Award announcement: Mid-April 2015
Award letters sent: Mid-May 2015
Funds available: July 2015

Program Questions?
Contact Kathleen Koch at kjk@uwm.edu or 414-229-3699

Technical Questions? (Online application, budget form)
Contact Shane Dunlap at jsdunlap@uwm.edu or 414-229-3160.

Past RGI Award Recipients

2015

Twelve proposals have been chosen for funding in the 2015-2016 Research Growth Initiative®, an internal seed-funding competition aimed at enhancing the university’s research and scholarly work and supporting the state’s economic development through innovation. One Distinguished Professor, five full professors, three associate professors, and three assistant professors received awards. Six recipients are first-time RGI awardees.

Daniel Agterberg
Professor, Physics
High Temperature Superconductors: Pair Density Wave Order in the Pseudogap Phase

Joel Berkowitz
Professor, Foreign Languages and Literature
Preserving the Legacy of the Yiddish Theatre in the Digital Age

Patrick Brady
Professor, Physics
Astrophysics of Extreme Environments
UWM Co-PIs: Philip Chang, Jolien Creighton, Dawn Erb, David Kaplan, Alan Wiseman, Xavier Siemens, Physics

Michael Carvan
Associate Professor, Freshwater Sciences
Epigenetic Transgenerational Impacts of Great Lakes Chemicals of Concern
UWM Co-PIs: David Petering, Chemistry and Biochemistry; Hector Bravo, Civil and Environmental Engineering; David Garman, John Janssen, Freshwater Sciences; Junhong Chen, Mechanical Engineering; Peter Tonellato, Public Health

Carol Hirschmugl
Professor, Physics
Fluorescence imaging and mid infrared spectroscopy of diabetic retinopathy
UWM Co-PIs: Mahsa Ranji, Electrical Engineering

Emily Latch
Associate Professor, Biological Sciences
A landscape genomics framework to study introgression in non-model species

Robin Mello
Associate Professor, Theatre
A Tale of Scale
UWM Co-PI: Jean Creighton, Physics

Adel Nasiri
Professor, Electrical Engineering
Integration of Batteries and Li-Ion Capacitors to Extend Battery Life in Vehicle Start Stop Applications

Xiaohua Peng
Assistant Professor, Chemistry and Biochemistry
Hydrogen Peroxide Activated Quinone Methide Prodrugs for Tumor-Specific Destruction
UWM Co-PI: Alexander Arnold, Chemistry and Biochemistry

Aleksandra Snowden
Assistant Professor, Criminal Justice
Off-Premise Alcohol Outlet Characteristics and Milwaukee Violence Rates

Xuexia Wang
Assistant Professor, Public Health
Methods to Detect Gene-Environment Interactions in Secondary Cancers

Michael Weinert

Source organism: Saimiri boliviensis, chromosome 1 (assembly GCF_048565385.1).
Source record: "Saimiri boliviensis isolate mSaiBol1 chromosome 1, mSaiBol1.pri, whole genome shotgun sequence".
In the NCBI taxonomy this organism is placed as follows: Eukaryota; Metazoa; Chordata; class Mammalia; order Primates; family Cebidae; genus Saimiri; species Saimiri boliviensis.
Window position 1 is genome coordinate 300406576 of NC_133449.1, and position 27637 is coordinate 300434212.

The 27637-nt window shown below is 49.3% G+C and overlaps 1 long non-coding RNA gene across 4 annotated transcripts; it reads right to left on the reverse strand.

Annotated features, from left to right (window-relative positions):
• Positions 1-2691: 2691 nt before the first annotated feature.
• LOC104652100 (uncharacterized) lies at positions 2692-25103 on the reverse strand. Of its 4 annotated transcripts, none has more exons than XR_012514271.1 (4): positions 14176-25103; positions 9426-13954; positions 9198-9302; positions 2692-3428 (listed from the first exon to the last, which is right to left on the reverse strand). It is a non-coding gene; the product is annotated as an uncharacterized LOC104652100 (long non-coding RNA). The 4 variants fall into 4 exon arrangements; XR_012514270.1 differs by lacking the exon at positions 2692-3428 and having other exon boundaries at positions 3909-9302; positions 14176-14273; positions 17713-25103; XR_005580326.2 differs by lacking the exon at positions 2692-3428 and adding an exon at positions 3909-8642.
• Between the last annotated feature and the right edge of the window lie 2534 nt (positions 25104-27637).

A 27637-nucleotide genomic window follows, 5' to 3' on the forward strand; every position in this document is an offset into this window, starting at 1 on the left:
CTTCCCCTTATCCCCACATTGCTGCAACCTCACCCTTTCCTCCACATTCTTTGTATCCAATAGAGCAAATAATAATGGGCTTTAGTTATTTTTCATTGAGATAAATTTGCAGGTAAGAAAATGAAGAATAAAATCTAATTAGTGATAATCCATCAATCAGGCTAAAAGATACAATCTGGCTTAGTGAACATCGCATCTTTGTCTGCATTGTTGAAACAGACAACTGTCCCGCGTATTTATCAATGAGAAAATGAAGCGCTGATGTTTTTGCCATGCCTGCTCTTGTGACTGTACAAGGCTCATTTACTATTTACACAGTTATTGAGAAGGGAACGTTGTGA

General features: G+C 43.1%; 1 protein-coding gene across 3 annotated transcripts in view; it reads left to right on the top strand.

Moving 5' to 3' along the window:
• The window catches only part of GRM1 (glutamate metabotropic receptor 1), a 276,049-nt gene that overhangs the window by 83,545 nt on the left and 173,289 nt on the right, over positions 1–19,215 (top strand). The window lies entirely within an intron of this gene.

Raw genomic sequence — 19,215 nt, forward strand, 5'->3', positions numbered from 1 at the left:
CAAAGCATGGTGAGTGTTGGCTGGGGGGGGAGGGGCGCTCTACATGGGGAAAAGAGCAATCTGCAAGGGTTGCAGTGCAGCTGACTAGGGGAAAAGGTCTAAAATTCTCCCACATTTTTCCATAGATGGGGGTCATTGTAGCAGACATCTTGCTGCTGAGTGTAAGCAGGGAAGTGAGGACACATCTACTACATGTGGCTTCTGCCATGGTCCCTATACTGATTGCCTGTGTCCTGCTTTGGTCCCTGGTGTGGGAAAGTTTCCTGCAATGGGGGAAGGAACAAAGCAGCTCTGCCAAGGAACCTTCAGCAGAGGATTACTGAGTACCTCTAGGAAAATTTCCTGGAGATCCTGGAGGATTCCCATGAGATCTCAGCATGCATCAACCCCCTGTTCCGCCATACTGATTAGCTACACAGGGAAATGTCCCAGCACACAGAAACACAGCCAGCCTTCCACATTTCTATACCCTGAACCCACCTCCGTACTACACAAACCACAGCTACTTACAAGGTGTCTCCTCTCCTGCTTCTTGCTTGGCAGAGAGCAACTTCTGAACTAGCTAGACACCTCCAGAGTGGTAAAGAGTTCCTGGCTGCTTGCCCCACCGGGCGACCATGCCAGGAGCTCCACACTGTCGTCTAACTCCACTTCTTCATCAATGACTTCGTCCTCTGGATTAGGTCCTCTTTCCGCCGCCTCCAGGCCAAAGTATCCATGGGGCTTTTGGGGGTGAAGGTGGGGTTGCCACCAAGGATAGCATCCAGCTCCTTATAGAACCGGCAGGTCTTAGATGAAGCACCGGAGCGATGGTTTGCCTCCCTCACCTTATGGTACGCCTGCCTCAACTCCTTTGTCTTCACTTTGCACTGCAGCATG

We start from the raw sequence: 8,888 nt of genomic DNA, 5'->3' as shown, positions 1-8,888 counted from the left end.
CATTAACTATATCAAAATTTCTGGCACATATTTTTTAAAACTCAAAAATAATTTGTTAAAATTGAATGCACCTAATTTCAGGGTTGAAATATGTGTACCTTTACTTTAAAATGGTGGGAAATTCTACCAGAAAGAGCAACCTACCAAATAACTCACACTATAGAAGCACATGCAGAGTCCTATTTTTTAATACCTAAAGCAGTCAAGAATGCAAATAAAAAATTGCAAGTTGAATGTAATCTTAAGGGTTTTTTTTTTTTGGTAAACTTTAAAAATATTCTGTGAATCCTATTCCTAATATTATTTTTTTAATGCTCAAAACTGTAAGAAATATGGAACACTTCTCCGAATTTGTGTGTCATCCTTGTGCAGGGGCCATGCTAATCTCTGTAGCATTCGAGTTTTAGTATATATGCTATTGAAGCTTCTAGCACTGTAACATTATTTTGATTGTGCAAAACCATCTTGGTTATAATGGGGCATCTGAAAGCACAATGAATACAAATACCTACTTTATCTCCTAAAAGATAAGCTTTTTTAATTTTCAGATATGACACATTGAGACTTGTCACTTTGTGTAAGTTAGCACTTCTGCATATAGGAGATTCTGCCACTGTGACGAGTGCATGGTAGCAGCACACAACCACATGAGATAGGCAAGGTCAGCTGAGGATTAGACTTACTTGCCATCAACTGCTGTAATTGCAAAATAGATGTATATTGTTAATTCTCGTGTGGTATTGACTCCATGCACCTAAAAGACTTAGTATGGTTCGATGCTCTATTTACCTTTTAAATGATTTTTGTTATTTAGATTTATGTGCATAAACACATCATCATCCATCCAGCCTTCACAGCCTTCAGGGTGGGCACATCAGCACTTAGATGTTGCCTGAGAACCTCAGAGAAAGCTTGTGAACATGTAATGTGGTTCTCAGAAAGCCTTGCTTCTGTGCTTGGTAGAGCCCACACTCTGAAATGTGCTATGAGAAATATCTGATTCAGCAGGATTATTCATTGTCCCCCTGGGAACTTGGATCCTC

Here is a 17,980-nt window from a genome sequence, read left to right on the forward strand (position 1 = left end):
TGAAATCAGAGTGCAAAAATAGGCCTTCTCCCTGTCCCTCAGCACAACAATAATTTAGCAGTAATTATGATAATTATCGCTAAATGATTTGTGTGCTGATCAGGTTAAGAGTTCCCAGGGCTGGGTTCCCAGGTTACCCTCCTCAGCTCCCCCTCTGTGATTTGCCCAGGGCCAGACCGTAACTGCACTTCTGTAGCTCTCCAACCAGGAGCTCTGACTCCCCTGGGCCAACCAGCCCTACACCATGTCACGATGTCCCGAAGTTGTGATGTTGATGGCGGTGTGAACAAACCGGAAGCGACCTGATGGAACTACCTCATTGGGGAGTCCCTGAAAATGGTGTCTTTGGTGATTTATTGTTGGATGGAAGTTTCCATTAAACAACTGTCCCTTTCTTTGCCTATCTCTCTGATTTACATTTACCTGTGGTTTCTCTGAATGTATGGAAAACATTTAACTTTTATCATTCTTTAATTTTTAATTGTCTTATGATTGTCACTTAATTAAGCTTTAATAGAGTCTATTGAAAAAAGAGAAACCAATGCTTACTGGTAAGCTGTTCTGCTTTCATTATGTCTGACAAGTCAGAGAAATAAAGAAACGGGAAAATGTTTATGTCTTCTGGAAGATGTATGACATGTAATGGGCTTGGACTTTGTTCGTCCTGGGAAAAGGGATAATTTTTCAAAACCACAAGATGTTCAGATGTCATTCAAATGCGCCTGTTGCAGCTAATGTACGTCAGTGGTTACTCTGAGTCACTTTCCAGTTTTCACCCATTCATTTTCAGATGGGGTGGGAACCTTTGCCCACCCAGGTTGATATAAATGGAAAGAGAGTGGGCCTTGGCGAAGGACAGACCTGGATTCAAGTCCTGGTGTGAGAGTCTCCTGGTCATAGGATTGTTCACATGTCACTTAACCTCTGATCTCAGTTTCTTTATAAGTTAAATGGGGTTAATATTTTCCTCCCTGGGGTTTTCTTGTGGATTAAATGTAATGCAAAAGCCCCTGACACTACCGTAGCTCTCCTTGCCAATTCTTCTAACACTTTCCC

Distinguished Professor, Physics
Band Offsets in Lateral Junctions of 2-D materials,
UWM Co-PI: Michael Weinert, Physics

2014

Seventeen proposals have been chosen for funding in the 2014-2015 Research Growth Initiative®, an internal seed-funding competition aimed at enhancing the university’s research and scholarly work and supporting the state’s economic development through innovation.Four proposals from Biological Sciences were funded, as well as three from Chemistry and Biochemistry. Seven full professors and seven associate professors earned awards, as well as three assistant professors.

S. Scott Graham
Assistant Professor, English
Evaluating the Impacts of Lay Stakeholder Inclusion and Industry Affiliations on FDA Pharmaceuticals Policy Decision-Making
Co-PIs: William Keith, Professor, English; Sang-Yeon Kim, Assistant Professor, Communication

Laodong Guo
Professor, Freshwater Sciences
Evaluating Reservoir Effects Of Radiocarbon and its Use For Tracking Carbon Dynamics in Lake Michigan

Guilherme Indig
Associate Professor, Chemistry and Biochemistry
Intraoperative Fluorescence Imaging and Photodynamic Therapy Of Advanced Ovarian Cancer

Jeffrey Karron
Associate Professor, Biological Sciences
Understanding the Evolutionary Tug-Of-War Between Male and Female Function in Hermaphroditic Flowering Plants

Vincent Larson
Professor, Mathematical Sciences
From Cloud Parameterization to Subgrid Variability Parameterization

Chiu Law
Associate Professor, Electrical Engineering
Chirped Fiber Optical Current Sensor
Co-PIs: Rani El-Hajjar, Assistant Professor, Civil Engineering & Mechanics

Mark McBride
Professor, Biological Sciences
Novel Cellulose Utilization System of Cytophaga hutchinsonii

Graham Moran
Professor, Chemistry and Biochemistry
Redefining Renalase: The Discovery of a New Enzymatic Activity

Hanyong Park
Assistant Professor, Linguistics
Longitudinal L2 learning of Korean coronal obstruents in perception and production

Donna Pasternak
Associate Professor, Curriculum and Instruction
How are English teacher preparation programs educating English teachers to teach into the 21st century? A study of the current practices used to educate English teachers in a time of teacher accountability.

David Petering
Professor, Chemistry and Biochemistry
Revealing the Cadmium Proteome with Metalloproteomic Methods

Ora John Reuter
Assistant Professor, Political Science
Political Machines at Work: Voter Mobilization and Electoral Subversion in the Workplace

Linda Whittingham
Professor, Biological Sciences
Genetic and Physiological Mechanisms of Ornament Expression in a Warbler

William Wood
Associate Professor, Anthropology
Participatory Community Museum Exhibition Development for Mangrove Conservation Education at Ventanilla, Oaxaca, Mexico: Formative Exhibition Evaluation

Iris Xie
Professor, Information Studies
Universal Accessibility of Digital Libraries: Design of Help Mechanisms for Blind Users
Co-PIs: Rakesh Babu, Assistant Professor, School of Information Studies; Wooseob Jeong, Associate Professor, School of Information Studies